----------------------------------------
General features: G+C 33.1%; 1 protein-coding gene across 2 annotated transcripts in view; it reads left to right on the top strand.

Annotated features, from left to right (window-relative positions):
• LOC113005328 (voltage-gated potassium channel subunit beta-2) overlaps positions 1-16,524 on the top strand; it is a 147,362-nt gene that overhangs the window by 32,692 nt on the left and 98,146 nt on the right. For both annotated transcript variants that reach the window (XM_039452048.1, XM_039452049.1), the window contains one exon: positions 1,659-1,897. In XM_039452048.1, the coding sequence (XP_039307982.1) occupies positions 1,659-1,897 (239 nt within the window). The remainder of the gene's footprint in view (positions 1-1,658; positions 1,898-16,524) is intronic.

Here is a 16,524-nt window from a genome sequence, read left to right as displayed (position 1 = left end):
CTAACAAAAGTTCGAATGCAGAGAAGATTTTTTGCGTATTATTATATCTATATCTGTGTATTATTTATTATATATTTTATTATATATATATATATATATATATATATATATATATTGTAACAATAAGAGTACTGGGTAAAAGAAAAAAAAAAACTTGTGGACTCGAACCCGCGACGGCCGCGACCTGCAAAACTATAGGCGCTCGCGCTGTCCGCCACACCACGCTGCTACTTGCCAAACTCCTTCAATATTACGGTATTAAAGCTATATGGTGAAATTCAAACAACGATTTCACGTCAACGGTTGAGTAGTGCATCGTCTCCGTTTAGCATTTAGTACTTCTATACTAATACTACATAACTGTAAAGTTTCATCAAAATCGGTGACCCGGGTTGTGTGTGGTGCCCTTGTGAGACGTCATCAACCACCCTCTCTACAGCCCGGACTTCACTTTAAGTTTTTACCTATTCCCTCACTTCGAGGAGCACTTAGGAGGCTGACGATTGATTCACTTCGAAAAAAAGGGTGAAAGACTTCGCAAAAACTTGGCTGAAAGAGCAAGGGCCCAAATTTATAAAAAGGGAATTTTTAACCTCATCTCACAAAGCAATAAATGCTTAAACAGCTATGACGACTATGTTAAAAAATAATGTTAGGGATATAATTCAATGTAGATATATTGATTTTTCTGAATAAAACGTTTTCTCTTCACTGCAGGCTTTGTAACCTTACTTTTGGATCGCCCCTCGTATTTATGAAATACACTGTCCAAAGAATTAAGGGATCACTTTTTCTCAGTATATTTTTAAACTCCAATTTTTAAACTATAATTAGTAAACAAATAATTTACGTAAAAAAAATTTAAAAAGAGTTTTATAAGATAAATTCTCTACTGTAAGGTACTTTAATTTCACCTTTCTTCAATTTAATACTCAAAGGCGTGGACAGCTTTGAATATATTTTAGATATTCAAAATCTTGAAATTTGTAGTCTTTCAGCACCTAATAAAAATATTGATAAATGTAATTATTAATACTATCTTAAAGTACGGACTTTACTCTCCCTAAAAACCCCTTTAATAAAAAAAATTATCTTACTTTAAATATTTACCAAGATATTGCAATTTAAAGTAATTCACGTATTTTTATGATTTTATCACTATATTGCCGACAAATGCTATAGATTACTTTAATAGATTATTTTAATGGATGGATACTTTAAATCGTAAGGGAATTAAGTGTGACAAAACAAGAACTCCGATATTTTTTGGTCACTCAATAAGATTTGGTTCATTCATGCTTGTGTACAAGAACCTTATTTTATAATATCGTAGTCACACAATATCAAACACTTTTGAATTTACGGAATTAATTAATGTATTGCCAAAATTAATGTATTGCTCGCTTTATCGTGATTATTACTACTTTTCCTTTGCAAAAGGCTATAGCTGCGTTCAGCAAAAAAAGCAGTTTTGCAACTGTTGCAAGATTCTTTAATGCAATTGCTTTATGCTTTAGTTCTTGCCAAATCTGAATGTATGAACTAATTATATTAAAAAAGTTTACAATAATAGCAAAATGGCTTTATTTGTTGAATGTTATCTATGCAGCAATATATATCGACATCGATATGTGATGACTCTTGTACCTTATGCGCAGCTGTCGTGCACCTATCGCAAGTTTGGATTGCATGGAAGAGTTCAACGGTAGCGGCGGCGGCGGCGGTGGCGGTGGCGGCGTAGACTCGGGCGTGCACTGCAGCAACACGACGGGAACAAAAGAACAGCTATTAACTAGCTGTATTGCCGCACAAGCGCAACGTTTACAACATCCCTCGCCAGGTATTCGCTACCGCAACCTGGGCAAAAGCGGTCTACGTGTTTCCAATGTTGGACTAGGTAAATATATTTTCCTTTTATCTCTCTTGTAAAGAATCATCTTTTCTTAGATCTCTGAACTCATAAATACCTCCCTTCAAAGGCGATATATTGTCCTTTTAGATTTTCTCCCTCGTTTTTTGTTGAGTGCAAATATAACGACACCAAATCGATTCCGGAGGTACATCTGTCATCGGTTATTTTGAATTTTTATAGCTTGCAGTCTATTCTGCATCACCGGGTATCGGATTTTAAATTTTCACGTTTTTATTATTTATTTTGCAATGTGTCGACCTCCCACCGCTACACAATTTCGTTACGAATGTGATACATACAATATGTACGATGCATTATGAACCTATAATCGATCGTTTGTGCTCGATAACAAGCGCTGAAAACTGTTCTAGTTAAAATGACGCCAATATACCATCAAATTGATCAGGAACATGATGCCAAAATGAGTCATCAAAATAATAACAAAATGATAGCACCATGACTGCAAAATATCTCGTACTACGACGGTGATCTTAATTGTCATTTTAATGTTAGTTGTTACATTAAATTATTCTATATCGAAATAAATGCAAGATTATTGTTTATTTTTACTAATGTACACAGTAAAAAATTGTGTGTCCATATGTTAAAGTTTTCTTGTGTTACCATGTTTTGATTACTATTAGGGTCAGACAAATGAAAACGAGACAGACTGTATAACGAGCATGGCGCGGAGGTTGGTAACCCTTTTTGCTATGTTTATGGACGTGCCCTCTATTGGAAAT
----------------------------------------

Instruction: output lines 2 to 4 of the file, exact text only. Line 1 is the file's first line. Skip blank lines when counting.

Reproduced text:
Annotated features, from left to right (window-relative positions):
• LOC113005328 (voltage-gated potassium channel subunit beta-2) overlaps positions 1-16,524 on the top strand; it is a 147,362-nt gene that overhangs the window by 32,692 nt on the left and 98,146 nt on the right. For both annotated transcript variants that reach the window (XM_039452048.1, XM_039452049.1), the window contains one exon: positions 1,659-1,897. In XM_039452048.1, the coding sequence (XP_039307982.1) occupies positions 1,659-1,897 (239 nt within the window). The remainder of the gene's footprint in view (positions 1-1,658; positions 1,898-16,524) is intronic.

Here is a 16,524-nt window from a genome sequence, read left to right as displayed (position 1 = left end):